We just received the following information from Jim Calvin, the president of the convenience store association (NYACS). It sheds another light on why the proposed increase in cigarette license fees is such a bad idea.
It appears that going forward with the fee hike will jeopardize millions of dollars in lottery aid to education. Here's how. Around 60% of lottery merchants also sell tobacco products.
Budget Division estimates that the tobacco fee hike will reduce the number of tobacco outlets by 40%.If 40% of the 60% of lottery merchants lose tobacco, that means the lottery sales in 24% of retail lottery outlets will be impacted by a drop in customer traffic entering the store. How much is hard to say. What's scary is that nobody in the Budget Division has done an analysis to determine the magnitude of the resulting loss of lottery aid to education.
We can assume that when their favorite shop no longer selling tobacco, some of the displaced smokers will just go to the next closest tax-collecting store tobuy tobacco. But a significant portion of them will instead seek out untaxed,unregulated sources of cigarettes -- Native American reservations, the Internet, the black market, none of whom offer NYS lottery tickets. Thus it stands to reason that fewer smokers will be visiting tax-collecting retail stores that also sell lottery, and fewer lottery tickets will be sold because of the drop in customer count. Yes, those customers who come to the store for the primary purpose of selling lottery will still come, but those who used to come for the cigarettes and then buy lottery tickets while there, you won't see them anymore.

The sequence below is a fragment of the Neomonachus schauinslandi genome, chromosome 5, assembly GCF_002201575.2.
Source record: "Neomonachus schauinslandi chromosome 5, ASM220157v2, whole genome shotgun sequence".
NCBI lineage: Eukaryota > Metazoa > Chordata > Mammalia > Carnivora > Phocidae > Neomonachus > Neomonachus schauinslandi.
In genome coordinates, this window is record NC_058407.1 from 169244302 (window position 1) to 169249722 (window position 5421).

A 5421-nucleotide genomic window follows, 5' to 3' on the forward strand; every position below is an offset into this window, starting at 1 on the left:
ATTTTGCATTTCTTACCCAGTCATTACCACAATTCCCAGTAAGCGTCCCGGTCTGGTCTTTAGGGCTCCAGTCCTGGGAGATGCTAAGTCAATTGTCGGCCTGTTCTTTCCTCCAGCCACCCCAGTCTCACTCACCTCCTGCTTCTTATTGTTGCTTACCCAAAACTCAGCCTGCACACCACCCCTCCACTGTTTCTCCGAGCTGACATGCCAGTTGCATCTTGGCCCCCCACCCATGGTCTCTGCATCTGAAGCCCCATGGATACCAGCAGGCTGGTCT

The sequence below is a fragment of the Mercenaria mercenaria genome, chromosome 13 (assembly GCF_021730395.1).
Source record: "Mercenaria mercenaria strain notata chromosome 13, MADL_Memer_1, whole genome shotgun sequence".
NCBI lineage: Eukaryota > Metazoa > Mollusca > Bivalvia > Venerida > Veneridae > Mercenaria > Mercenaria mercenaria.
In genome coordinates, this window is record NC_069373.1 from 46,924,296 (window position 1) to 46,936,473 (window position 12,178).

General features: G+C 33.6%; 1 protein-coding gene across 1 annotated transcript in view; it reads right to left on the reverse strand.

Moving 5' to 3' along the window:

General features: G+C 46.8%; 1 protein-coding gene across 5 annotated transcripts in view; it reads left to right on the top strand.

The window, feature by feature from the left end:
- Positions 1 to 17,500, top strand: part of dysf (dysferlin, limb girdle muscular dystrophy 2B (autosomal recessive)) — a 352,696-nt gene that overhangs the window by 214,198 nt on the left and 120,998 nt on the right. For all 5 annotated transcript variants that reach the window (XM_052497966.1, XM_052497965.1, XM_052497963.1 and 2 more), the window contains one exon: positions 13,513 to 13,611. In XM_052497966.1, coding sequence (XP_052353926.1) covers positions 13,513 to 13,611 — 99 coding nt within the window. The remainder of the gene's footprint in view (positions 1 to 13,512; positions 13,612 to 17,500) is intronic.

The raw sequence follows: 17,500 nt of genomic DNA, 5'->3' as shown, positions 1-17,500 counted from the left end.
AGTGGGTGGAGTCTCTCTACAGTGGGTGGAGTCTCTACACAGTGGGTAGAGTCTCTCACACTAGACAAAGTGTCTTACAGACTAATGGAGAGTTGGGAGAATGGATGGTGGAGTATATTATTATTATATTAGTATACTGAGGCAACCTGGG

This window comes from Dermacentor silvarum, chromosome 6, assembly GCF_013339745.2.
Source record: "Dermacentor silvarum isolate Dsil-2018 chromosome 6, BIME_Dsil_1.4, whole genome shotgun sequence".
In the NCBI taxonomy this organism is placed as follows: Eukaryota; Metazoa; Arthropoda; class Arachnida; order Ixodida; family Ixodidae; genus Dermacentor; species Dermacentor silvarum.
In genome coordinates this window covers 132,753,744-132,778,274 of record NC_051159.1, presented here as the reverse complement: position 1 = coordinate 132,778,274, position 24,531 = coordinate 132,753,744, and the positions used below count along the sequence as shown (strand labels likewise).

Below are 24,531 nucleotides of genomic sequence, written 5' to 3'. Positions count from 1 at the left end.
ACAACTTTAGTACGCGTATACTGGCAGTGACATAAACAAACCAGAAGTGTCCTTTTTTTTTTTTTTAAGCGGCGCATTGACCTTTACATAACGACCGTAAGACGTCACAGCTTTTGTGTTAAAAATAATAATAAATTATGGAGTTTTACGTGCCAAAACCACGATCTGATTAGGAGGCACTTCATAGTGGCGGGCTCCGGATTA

We understand that lottery net proceeds to education are around $2.6 billion. If the impact of shift in tobacco purchases to non-lottery venues impacts lottery sales by even 1%, that will reduce lottery aid to education by $26 million,which is greater than the $17 million in new revenue they project in 2009-2010from the tobacco retail registration fee increase itself.
Bottom line, the fee increase that's designed to reduce smoking will not only fail because it will drive smokers to the tax-free, unregulated side of the street, but it also will reduce state aid to local school districts.